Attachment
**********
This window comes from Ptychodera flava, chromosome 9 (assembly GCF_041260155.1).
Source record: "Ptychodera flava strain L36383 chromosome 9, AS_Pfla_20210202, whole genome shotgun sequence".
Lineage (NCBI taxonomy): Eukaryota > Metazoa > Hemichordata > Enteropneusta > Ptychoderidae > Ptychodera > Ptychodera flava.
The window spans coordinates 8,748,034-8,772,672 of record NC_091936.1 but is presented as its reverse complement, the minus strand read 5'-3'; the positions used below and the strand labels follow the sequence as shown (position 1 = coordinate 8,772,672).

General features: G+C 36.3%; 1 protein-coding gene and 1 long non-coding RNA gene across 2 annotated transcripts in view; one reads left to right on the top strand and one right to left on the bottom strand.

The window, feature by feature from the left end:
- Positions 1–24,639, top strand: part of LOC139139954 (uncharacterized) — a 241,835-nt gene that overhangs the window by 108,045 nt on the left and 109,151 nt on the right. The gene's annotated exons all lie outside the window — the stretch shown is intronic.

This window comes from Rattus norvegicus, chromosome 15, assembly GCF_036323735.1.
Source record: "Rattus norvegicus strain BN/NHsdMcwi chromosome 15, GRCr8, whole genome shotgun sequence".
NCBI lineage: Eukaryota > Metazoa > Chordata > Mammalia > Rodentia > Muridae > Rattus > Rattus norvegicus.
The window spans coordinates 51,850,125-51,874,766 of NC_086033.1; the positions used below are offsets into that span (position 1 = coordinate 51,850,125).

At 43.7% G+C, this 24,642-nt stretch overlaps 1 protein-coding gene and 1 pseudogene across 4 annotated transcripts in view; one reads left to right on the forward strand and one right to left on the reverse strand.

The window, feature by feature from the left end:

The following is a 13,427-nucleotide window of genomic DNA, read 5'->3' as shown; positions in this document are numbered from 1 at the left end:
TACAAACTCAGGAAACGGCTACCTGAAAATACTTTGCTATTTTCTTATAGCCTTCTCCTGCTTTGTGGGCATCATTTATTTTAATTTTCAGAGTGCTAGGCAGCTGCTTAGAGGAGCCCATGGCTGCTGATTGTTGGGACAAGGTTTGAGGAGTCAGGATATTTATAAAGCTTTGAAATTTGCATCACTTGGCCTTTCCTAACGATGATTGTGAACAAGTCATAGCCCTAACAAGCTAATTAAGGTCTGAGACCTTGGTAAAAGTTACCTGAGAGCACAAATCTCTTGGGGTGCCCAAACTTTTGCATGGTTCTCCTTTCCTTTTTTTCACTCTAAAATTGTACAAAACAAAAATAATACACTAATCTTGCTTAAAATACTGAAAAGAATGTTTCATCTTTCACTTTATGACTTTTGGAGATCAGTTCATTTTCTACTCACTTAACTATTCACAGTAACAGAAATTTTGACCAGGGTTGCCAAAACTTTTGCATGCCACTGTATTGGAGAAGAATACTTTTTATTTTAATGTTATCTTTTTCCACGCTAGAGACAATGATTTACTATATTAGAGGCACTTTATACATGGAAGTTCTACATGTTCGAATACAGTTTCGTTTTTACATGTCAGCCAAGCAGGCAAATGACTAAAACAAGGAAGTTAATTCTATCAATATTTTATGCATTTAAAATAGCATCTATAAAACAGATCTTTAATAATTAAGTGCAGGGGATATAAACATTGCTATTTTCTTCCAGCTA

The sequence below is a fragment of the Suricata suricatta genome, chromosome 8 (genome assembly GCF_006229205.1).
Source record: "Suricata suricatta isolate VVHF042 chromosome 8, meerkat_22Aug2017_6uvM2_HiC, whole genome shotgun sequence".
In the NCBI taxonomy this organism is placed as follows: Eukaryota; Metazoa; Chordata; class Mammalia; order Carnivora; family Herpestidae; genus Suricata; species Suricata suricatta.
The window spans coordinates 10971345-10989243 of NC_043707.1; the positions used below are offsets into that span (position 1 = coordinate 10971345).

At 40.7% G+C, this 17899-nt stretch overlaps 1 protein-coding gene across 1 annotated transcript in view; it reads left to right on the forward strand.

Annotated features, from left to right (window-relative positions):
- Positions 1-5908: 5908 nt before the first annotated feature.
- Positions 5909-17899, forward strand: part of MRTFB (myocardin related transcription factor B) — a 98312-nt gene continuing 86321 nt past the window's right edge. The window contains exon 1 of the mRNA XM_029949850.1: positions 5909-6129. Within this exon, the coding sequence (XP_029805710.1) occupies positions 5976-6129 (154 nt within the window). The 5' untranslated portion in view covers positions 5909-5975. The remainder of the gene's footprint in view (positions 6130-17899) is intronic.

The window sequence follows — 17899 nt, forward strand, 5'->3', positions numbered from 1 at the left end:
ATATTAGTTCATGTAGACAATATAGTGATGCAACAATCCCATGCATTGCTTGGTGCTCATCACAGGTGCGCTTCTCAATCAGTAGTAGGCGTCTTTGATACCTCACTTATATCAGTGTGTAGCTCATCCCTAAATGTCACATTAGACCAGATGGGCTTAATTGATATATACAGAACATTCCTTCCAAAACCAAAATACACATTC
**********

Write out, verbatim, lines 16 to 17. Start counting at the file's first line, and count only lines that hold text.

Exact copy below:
The sequence below is a fragment of the Suricata suricatta genome, chromosome 8 (genome assembly GCF_006229205.1).
Source record: "Suricata suricatta isolate VVHF042 chromosome 8, meerkat_22Aug2017_6uvM2_HiC, whole genome shotgun sequence".